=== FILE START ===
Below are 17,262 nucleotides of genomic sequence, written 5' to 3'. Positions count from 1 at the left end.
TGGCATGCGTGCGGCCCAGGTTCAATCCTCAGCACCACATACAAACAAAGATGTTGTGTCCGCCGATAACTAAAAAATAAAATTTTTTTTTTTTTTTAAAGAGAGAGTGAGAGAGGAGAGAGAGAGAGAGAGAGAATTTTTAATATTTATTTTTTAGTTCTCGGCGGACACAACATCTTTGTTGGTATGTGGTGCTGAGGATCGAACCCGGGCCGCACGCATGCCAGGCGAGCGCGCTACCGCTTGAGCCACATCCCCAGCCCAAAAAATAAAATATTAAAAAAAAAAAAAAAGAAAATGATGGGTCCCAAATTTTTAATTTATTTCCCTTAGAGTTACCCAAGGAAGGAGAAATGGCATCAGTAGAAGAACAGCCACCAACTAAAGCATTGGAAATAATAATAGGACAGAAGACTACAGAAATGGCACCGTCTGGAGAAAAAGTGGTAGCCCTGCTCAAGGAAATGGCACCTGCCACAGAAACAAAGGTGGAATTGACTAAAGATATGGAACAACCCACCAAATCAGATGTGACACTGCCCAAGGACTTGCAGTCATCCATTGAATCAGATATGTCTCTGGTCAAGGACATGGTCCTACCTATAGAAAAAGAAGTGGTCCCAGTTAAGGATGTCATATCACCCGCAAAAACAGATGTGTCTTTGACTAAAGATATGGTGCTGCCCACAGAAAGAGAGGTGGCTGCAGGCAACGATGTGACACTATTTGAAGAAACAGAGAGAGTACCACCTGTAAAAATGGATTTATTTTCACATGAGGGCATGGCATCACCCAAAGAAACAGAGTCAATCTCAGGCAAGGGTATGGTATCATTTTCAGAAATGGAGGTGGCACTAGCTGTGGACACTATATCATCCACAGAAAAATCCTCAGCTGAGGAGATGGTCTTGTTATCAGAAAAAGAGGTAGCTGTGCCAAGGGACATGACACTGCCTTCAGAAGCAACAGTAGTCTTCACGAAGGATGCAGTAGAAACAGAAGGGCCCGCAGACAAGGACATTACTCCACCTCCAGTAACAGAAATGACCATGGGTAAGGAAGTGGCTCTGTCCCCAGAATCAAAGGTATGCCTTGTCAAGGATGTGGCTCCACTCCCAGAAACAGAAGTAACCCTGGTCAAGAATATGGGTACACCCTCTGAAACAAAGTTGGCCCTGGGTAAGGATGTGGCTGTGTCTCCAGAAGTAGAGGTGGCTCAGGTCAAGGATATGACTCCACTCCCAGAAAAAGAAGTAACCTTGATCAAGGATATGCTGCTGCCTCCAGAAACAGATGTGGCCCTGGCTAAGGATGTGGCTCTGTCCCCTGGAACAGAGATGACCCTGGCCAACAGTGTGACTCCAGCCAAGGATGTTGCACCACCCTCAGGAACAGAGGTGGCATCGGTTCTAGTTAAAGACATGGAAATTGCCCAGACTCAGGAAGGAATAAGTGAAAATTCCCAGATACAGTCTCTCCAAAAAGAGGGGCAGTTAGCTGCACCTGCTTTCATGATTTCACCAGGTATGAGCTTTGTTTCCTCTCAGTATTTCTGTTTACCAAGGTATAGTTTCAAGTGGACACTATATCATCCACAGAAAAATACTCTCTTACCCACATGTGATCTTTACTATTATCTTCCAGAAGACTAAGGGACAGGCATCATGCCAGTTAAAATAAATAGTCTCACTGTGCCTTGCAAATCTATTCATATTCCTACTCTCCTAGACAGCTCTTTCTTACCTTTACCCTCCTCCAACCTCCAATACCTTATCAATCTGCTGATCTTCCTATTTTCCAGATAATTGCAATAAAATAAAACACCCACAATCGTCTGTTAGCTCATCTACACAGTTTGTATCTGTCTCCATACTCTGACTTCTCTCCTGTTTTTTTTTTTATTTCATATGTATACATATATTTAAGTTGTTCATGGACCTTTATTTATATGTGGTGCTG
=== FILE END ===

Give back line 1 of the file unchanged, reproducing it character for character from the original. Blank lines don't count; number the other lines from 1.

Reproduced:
Below are 17,262 nucleotides of genomic sequence, written 5' to 3'. Positions count from 1 at the left end.